Genotypic variation in seedling root architectural traits and implications for drought adaptation in wheat (Triticum aestivum L.)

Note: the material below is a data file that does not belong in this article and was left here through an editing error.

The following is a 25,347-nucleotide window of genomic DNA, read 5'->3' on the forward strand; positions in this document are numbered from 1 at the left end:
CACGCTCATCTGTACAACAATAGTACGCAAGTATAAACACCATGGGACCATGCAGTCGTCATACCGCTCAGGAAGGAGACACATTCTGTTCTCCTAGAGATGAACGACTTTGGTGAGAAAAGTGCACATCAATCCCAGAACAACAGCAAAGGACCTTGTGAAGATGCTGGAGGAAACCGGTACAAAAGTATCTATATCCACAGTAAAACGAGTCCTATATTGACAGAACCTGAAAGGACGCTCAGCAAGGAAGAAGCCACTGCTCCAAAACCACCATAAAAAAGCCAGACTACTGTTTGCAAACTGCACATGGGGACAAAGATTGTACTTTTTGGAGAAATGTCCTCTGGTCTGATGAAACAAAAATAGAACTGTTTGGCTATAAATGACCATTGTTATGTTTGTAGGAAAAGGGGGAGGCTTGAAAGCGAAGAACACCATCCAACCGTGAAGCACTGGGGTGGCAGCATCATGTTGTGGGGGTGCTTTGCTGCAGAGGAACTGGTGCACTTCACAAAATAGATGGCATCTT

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Root system characteristics are of fundamental importance to soil exploration and below-ground resource acquisition. Root architectural traits determine the in situ space-filling properties of a root system or root architecture. The growth angle of root axes is a principal component of root system architecture that has been strongly associated with acquisition efficiency in many crop species. The aims of this study were to examine the extent of genotypic variability for the growth angle and number of seminal roots in 27 current Australian and 3 CIMMYT wheat (Triticum aestivum L.) genotypes, and to quantify using fractal analysis the root system architecture of a subset of wheat genotypes contrasting in drought tolerance and seminal root characteristics. The growth angle and number of seminal roots showed significant genotypic variation among the wheat genotypes with values ranging from 36 to 56 (degrees) and 3 to 5 (plant−1), respectively. Cluster analysis of wheat genotypes based on similarity in their seminal root characteristics resulted in four groups. The group composition reflected to some extent the genetic background and environmental adaptation of genotypes. Wheat cultivars grown widely in the Mediterranean environments of southern and western Australia generally had wider growth angle and lower number of seminal axes. In contrast, cultivars with superior performance on deep clay soils in the northern cropping region, such as SeriM82, Baxter, Babax, and Dharwar Dry exhibited a narrower angle of seminal axes. The wheat genotypes also showed significant variation in fractal dimension (D). The D values calculated for the individual segments of each root system suggested that, compared to the standard cultivar Hartog, the drought-tolerant genotypes adapted to the northern region tended to distribute relatively more roots in the soil volume directly underneath the plant. These findings suggest that wheat root system architecture is closely linked to the angle of seminal root axes at the seedling stage. The implications of genotypic variation in the seminal root characteristics and fractal dimension for specific adaptation to drought environment types are discussed with emphasis on the possible exploitation of root architectural traits in breeding for improved wheat cultivars for water-limited environments.